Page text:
House tours in the French Quarter and Garden District, beautifully decorated for the holidays. Bonfires on the Mississippi River levees on Christmas Eve, some creative in their design, a Cajun custom to light the way for Papa Noel, whose sleigh, legend says, is pulled by eight alligators. (Most are about 30 miles north in St. James Parish, but Gray Line narrated bus tours leave from New Orleans.)  

Hotel deals up to 25% off are offered during the holidays. In City Park, Celebration in the Oaks means over one million colored lights drape live oak trees dripping with Spanish moss on 25 acres, shaped like dinosaurs, palm trees, fleur-de-lis and a menorah with dreidel. You can walk, drive or bike it, but advance online ticket purchases are required. A free outdoor light and technology festival in Ernest Morial Convention Center park, LUNA Fete, offers large-scale projection mapping on facades and light installations. (Attendees are encouraged to wear lights.)

Plus: Looking to unplug? Here are 12 peaceful towns great for going off the grid.

If you’re around New Year’s Eve, watch the giant fleur-de-lis drop in Jackson Square and watch fireworks over the river. January 6 marks the start of Mardi Gras season. That means both the solemn torchlit St. Joan of Arc procession on horses and in medieval-style costume, and time to eat King Cake, a rich coffee/cinnamon cake topped with purple, green and yellow icing, the colors of Carnival.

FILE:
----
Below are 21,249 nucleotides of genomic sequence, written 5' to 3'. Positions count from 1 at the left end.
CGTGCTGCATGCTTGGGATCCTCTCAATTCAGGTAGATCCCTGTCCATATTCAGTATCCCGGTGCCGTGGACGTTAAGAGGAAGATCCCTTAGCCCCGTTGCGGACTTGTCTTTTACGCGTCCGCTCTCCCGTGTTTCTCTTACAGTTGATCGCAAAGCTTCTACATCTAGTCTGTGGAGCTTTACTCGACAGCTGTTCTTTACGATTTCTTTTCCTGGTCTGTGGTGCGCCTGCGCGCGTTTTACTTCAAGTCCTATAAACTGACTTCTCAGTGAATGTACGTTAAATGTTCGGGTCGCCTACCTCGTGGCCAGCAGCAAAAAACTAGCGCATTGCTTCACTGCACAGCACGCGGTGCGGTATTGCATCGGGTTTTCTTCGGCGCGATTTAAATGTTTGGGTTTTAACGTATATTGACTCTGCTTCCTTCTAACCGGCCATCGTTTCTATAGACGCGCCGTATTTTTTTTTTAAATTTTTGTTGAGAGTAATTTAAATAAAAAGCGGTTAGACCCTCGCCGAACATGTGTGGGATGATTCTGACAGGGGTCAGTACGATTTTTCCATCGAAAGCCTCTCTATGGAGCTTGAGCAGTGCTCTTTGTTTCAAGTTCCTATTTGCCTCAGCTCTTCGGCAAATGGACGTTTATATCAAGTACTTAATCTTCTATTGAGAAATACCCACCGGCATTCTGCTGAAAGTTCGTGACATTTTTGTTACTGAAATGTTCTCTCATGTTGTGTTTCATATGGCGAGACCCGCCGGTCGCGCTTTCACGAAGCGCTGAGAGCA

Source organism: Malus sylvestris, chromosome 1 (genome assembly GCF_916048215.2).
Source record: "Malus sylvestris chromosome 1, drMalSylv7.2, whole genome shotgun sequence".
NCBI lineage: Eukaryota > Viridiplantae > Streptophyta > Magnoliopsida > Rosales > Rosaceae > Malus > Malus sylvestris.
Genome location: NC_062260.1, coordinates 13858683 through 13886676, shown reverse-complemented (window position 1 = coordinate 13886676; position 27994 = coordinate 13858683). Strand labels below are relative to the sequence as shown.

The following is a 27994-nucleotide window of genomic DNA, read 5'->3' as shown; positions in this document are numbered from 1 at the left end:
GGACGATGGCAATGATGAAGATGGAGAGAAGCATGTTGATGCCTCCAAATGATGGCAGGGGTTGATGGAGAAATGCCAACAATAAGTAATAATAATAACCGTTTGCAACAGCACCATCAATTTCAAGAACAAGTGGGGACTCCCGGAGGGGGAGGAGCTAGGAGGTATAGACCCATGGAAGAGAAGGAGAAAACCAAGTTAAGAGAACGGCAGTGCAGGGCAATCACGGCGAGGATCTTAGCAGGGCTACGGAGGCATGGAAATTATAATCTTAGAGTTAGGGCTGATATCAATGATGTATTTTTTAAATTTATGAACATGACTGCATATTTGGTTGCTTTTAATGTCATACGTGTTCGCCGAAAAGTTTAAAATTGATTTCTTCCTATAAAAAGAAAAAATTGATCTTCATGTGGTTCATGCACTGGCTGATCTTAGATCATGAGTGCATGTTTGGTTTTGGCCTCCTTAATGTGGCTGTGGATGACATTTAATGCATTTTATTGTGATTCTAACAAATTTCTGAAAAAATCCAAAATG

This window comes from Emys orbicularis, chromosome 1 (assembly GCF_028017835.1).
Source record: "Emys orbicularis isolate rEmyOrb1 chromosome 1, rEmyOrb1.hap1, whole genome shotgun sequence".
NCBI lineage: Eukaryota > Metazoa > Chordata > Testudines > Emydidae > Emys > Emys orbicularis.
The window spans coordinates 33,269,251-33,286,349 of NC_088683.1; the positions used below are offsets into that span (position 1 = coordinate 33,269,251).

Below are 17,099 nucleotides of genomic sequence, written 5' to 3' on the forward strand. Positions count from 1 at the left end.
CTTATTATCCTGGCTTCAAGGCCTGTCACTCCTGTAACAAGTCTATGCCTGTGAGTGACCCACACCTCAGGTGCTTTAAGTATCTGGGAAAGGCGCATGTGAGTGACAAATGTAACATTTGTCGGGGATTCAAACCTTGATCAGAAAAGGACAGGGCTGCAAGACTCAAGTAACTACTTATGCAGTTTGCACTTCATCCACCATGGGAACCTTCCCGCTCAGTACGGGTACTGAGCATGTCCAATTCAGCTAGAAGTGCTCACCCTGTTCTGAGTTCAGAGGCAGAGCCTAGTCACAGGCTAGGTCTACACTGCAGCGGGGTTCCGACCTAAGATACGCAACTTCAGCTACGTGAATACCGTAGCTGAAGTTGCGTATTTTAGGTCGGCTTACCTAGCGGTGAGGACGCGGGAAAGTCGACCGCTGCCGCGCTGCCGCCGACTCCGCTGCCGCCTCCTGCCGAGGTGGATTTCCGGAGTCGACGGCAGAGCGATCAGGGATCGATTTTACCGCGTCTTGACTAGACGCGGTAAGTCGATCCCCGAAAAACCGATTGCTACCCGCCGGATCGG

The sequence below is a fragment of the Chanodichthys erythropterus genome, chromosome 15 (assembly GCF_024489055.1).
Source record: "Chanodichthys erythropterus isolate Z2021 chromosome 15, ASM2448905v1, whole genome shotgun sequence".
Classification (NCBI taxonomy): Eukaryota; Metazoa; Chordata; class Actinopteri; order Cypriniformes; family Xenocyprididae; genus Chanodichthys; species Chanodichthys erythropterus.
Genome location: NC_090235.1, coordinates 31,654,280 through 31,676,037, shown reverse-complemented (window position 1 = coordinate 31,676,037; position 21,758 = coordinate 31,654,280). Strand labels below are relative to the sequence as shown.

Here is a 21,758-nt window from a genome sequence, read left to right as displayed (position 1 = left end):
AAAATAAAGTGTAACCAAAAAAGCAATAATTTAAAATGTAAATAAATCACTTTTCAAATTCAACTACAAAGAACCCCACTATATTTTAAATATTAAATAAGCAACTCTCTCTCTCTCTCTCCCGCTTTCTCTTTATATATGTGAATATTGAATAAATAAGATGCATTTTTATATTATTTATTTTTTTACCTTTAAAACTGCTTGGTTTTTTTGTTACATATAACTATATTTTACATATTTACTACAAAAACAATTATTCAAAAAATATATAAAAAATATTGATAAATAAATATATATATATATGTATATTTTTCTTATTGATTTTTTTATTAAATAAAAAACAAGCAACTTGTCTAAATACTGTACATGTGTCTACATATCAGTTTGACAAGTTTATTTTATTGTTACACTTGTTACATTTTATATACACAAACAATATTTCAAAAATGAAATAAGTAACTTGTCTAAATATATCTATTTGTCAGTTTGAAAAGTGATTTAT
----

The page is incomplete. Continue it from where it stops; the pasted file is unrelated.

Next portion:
Getting there: New Orleans is 15 miles from the New Orleans airport.

Cambria, California

You often see zebra grazing with cattle at Hearst Castle near Cambria, California.


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A small coastal town off scenic Highway 1 halfway between San Francisco and Los Angeles, Cambria holds a European-style Christmas Market from Thanksgiving until Dec. 23 that may well be the most spectacular you’ll ever see (but no snow). Two million lights adorn paths, rainbow-colored tunnels, tree ornaments a group can comfortably fit inside, animal shapes and Nativity scenes.

Vendor stalls sell handmade gifts both locally-made and imported from Germany. Foods from wood-fired pizza, pot pies to German specialties plus wine, beer and hot mulled wine are served. It’s held at Cambria Pines Lodge, a rustic lodge on 34 acres built in 1927 that’s up a 250-step wooden staircase (or a short drive) from Cambria’s East Village, a charming district of independently-owned shops like Cinnabar, which sells fair-trade crafts from around the world, and Ephraim Pottery and restaurants like Linn’s, famed for olallieberry pie.

Check out: 7 off-the-radar places worth stopping on a California road trip

In this town of under 7,000, the Market is such a big deal, they start building structures in summer. Tickets are $15-$35 (depending on the night), and overnight hotel packages are offered by Cambria Pines and its two sister inns.

A peaceful place to stroll and admire sunset on the Pacific Ocean, is Moonstone Beach Drive, a two-mile stretch of shoreline with a boardwalk. Bonus: Hearst Castle, the hilltop mansion of media mogul William Randolph Hearst, is just 6 miles away. Tours include art tours (art treasures from all over Europe are here, from a 15-century Spanish ceiling to 150 Greek vases) and holiday twilight tours. No, you’re not dreaming: those are zebras you see on the bus ride uphill from the visitor center, descendants from Hearst’s private zoo.

Getting there: Cambria is a four-hour drive south of San Francisco or north of Los Angeles, or a 45-minute drive from the San Luis Obispo airport or AMTRAK’s San Luis Obispo stop.

Sharon McDonnell is a San Francisco-based travel and food/beverage writer who’s whale-watched in the Azores, ridden a camel in Morocco, seen the Northern Lights in Alaska and taken cooking classes from India to Thailand. 

This article is reprinted by permission from NextAvenue.org, ©2023 Twin Cities Public Television, Inc. All rights reserved.